Dr. Suzanne Sisley, MD joined forces with her mother, Hanna Sisley, MD, a family practice physician to develop a thriving private practice in the inner city of Phoenix. They are reportedly the only mother-daughter MD-physician team in Arizona. Dr. Sisley transitioned to her full-time TELEMEDICINE practice starting in 2009, where she employs a full array of telecommunications technology to continue delivering high-quality medical care to populations across rural/underserved areas of Arizona. Sue is an Institutional Member of the American Telemedicine Association and serves on the ATAs Legislative and Policy Committee. She frequently presents at ATA International Meetings focusing on research Using Telemedicine to provide Addiction Treatment in Rural AZ. Sue also serves as Clinical Faculty at St. Joseph’s Hospital and Medical Center at the MercyCare Adult Medicine Clinic for indigent patients. Sue founded and serves as CEO of a non-profit corporation entitled Ensuring Tomorrow Productions.
Dr. Sisley completed her medical degree at the University of Arizona College of Medicine and proceeded to complete her five-year Residency Training at Good Samaritan Regional Medical Center in the fields of Internal Medicine and Psychiatry.Dr. Sisley has received many recent honors including the President’s Point of Light Award and the Leo B. Hart Humanitarian Award for “outstanding contributions made for social reform” by the University of Arizona College of Medicine.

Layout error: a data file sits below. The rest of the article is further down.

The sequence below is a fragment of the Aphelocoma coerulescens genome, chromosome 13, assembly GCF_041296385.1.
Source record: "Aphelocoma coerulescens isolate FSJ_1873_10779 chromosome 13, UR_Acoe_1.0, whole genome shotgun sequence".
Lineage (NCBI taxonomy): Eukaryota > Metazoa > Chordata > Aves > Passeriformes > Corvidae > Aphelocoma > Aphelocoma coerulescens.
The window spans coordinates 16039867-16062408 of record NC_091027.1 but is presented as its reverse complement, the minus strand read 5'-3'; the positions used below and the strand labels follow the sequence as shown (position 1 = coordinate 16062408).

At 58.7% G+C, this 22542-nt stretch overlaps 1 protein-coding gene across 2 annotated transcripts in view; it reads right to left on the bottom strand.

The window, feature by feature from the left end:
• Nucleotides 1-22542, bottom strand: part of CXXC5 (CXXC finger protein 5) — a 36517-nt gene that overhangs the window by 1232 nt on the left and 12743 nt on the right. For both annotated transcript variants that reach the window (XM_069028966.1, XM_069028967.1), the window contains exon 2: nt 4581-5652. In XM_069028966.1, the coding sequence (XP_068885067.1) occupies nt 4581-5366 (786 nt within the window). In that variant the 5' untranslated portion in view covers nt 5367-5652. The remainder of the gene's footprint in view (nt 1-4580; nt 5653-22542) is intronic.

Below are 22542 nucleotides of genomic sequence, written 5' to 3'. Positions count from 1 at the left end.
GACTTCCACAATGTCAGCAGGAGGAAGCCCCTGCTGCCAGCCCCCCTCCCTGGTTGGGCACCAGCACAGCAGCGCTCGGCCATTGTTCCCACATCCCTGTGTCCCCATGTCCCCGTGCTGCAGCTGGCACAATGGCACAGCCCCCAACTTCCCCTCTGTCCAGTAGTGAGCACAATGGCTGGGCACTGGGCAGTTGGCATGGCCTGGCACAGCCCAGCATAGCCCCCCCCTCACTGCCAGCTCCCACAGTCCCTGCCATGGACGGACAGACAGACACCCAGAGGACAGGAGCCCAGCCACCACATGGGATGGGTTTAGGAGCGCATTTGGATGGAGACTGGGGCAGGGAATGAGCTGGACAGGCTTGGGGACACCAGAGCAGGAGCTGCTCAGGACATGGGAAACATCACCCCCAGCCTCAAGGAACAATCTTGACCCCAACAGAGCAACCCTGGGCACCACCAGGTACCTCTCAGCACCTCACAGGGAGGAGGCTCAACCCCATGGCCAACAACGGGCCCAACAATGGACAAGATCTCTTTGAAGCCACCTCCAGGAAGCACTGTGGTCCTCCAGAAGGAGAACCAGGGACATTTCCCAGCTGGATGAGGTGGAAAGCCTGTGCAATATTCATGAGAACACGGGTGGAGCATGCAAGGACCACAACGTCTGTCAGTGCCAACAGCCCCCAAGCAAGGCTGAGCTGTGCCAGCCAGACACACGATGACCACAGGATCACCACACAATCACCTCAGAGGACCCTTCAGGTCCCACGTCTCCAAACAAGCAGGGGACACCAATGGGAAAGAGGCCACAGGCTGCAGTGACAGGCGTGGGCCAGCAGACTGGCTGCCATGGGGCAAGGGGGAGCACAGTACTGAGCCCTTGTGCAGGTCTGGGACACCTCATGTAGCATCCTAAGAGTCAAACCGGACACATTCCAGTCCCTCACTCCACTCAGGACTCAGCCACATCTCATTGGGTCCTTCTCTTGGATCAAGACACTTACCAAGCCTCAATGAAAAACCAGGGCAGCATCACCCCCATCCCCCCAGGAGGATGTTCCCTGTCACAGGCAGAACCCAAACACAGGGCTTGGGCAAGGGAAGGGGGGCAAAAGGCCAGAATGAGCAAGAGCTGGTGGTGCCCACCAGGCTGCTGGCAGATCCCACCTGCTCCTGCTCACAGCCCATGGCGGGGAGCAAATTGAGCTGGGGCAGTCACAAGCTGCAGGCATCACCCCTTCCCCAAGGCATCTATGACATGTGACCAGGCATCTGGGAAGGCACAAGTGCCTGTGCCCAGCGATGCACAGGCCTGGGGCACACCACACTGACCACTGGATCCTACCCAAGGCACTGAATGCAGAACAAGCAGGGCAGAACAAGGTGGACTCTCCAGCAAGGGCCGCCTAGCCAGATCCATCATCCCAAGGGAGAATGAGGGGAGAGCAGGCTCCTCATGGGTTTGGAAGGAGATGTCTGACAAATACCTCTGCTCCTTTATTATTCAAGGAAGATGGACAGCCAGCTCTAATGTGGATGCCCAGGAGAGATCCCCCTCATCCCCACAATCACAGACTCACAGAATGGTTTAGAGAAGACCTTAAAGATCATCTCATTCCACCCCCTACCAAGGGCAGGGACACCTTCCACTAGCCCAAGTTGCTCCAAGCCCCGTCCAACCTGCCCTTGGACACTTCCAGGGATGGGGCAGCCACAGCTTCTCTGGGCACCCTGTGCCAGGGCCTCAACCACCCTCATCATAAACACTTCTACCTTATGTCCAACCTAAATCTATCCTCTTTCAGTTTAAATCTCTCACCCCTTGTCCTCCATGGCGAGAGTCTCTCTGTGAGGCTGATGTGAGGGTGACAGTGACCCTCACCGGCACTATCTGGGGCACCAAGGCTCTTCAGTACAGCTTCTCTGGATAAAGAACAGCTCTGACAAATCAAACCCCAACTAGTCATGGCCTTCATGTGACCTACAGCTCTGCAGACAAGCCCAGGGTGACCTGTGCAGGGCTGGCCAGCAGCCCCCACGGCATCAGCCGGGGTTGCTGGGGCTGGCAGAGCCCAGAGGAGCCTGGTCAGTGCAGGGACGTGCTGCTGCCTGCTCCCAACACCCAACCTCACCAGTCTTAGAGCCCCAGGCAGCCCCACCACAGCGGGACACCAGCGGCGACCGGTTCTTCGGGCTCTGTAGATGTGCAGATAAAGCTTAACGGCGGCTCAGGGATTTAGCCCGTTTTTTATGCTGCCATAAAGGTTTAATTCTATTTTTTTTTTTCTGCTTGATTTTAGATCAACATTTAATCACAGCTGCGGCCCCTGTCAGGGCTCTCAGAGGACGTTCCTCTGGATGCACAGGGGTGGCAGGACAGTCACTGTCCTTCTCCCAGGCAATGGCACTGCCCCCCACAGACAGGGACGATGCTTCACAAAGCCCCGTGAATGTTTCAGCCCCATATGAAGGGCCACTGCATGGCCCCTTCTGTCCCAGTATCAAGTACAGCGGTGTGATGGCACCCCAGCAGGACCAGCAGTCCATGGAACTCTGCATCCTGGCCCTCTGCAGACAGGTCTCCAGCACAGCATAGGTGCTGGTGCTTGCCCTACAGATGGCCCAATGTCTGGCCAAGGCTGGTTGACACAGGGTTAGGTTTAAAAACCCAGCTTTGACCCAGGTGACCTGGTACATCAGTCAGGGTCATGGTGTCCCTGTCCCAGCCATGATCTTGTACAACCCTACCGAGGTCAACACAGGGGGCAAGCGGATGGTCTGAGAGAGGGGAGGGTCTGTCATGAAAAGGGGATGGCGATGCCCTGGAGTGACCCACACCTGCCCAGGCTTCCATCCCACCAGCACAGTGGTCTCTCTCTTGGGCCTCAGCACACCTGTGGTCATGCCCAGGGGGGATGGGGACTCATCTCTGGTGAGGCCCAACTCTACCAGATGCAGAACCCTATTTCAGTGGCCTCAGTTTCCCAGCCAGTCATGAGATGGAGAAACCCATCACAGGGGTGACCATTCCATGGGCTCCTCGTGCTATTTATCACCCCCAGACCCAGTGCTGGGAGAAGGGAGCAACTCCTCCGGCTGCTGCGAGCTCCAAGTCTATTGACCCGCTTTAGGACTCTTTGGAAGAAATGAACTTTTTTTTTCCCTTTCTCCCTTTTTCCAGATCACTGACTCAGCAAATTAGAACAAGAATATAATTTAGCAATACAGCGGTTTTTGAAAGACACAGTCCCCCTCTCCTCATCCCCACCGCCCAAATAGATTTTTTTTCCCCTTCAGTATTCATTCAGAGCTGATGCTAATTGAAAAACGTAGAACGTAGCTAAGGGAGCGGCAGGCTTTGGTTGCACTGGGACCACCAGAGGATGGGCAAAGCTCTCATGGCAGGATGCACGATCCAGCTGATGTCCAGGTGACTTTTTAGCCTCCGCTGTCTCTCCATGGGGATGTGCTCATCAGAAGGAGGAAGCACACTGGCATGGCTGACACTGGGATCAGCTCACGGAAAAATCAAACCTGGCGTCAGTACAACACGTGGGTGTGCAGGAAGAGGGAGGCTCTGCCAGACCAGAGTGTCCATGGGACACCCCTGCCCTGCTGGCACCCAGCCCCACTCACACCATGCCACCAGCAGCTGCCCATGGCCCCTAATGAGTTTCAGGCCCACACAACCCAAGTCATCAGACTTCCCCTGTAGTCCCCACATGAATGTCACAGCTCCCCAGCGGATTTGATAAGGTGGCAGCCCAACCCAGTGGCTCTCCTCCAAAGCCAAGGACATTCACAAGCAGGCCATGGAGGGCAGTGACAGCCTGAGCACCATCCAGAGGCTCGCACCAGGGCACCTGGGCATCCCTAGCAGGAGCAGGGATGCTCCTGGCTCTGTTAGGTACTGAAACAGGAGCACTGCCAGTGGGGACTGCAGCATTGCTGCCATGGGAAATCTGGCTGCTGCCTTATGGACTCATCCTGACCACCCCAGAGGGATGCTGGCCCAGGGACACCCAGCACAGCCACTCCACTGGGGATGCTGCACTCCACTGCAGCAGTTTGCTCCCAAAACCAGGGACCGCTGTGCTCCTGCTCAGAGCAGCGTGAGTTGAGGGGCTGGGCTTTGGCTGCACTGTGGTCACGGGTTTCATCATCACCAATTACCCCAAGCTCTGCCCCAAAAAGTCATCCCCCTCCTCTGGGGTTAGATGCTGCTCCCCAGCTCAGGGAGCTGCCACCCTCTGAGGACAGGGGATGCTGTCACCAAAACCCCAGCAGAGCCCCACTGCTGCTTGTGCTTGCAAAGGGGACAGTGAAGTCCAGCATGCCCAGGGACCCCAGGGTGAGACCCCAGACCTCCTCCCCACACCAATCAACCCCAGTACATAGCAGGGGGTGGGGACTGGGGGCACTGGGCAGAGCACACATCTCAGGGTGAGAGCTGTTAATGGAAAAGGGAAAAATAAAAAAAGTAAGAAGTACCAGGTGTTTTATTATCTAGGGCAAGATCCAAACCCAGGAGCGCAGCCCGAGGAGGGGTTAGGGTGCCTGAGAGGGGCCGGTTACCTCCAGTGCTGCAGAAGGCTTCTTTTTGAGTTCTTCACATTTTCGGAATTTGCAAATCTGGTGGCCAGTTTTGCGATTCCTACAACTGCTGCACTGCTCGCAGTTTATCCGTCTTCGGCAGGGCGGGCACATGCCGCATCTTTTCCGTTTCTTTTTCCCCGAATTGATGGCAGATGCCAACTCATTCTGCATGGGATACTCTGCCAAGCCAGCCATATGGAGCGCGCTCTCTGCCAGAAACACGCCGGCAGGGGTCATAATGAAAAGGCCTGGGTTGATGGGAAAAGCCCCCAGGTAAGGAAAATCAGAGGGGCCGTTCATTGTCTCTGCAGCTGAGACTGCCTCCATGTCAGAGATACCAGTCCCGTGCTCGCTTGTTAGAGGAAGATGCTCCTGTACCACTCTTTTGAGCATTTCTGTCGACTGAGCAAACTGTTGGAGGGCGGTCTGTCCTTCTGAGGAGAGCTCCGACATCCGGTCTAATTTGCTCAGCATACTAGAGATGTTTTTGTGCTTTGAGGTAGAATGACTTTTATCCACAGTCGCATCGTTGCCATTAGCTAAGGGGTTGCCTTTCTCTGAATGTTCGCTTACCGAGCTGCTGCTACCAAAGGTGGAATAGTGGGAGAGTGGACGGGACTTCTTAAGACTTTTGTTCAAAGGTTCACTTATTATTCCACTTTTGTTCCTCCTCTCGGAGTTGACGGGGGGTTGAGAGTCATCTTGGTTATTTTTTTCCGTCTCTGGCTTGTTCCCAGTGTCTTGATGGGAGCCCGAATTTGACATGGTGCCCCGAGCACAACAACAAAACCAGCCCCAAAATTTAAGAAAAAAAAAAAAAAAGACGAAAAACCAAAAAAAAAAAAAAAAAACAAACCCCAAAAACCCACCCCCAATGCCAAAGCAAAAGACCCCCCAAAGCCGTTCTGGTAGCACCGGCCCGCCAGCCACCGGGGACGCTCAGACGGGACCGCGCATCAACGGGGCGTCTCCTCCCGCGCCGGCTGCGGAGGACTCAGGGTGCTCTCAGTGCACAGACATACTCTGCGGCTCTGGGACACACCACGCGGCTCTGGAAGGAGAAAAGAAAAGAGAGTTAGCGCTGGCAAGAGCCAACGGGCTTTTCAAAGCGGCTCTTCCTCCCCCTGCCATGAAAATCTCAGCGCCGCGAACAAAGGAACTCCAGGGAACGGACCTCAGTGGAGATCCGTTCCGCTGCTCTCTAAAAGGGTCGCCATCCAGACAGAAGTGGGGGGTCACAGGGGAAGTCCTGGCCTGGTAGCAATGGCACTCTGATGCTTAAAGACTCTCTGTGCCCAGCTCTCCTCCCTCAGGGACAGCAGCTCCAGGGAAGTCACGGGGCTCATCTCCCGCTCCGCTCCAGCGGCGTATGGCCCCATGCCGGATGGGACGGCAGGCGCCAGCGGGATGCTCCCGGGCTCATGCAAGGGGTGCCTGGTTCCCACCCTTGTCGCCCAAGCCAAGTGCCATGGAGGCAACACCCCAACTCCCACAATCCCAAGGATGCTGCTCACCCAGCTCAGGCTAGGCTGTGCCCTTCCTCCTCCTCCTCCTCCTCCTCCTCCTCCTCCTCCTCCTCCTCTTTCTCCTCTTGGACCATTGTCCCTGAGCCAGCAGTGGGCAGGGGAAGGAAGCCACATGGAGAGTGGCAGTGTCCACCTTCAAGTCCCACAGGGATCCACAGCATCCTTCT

NEW YORK — In a symposium on the issues and controversies surrounding marijuana, internist and telemedicine physician Sue Sisley, MD, discussed the design and aim of her FDA-approved phase 2 study of cannabis for PTSD in U.S. military veterans.
Sisley, who was terminated from the University of Arizona after becoming the principle investigator on the cannabis study, said she was anti-cannabis for many years of her life, though the veterans she was treating touted the drug’s benefits on various symptoms they experienced.
“I was dismissive and judgmental, then I started losing a lot of vets in my practice to suicide, and it became a big wake-up call,” she said. “… The veteran community has a higher rate of prescription drug overdose, and many vets discovered they can substitute cannabis for the more addictive medications they’ve been prescribed, which is how we started to examine this.”
The study, which is funded by a $2.15 million grant from University of Colorado, is the first controlled clinical trial in the world to evaluate smoked medical cannabis as treatment for PTSD.
After what Sisley described as a 7-year struggle with the government, she finally received the “golden ticket” to begin her research.